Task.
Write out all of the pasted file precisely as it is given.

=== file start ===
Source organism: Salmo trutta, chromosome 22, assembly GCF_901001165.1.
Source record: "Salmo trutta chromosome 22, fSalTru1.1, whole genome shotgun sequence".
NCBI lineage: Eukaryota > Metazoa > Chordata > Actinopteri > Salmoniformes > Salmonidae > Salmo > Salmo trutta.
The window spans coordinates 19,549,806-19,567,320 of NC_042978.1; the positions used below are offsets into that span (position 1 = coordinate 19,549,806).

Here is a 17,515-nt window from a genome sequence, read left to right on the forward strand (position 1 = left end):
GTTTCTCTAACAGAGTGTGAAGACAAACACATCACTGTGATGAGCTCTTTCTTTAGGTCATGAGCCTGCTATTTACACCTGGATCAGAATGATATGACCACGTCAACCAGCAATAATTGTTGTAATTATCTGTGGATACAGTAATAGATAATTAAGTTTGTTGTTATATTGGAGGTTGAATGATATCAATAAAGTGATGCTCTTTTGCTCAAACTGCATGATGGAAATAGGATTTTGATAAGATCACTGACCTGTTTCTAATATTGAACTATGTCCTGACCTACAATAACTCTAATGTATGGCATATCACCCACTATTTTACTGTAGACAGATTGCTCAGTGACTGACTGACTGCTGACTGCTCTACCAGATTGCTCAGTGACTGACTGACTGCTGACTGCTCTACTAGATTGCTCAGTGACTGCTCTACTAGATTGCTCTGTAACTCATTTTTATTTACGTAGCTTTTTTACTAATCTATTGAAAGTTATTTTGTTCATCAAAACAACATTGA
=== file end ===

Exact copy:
Source organism: Salmo trutta, chromosome 22, assembly GCF_901001165.1.
Source record: "Salmo trutta chromosome 22, fSalTru1.1, whole genome shotgun sequence".
NCBI lineage: Eukaryota > Metazoa > Chordata > Actinopteri > Salmoniformes > Salmonidae > Salmo > Salmo trutta.
The window spans coordinates 19,549,806-19,567,320 of NC_042978.1; the positions used below are offsets into that span (position 1 = coordinate 19,549,806).

Here is a 17,515-nt window from a genome sequence, read left to right on the forward strand (position 1 = left end):
GTTTCTCTAACAGAGTGTGAAGACAAACACATCACTGTGATGAGCTCTTTCTTTAGGTCATGAGCCTGCTATTTACACCTGGATCAGAATGATATGACCACGTCAACCAGCAATAATTGTTGTAATTATCTGTGGATACAGTAATAGATAATTAAGTTTGTTGTTATATTGGAGGTTGAATGATATCAATAAAGTGATGCTCTTTTGCTCAAACTGCATGATGGAAATAGGATTTTGATAAGATCACTGACCTGTTTCTAATATTGAACTATGTCCTGACCTACAATAACTCTAATGTATGGCATATCACCCACTATTTTACTGTAGACAGATTGCTCAGTGACTGACTGACTGCTGACTGCTCTACCAGATTGCTCAGTGACTGACTGACTGCTGACTGCTCTACTAGATTGCTCAGTGACTGCTCTACTAGATTGCTCTGTAACTCATTTTTATTTACGTAGCTTTTTTACTAATCTATTGAAAGTTATTTTGTTCATCAAAACAACATTGA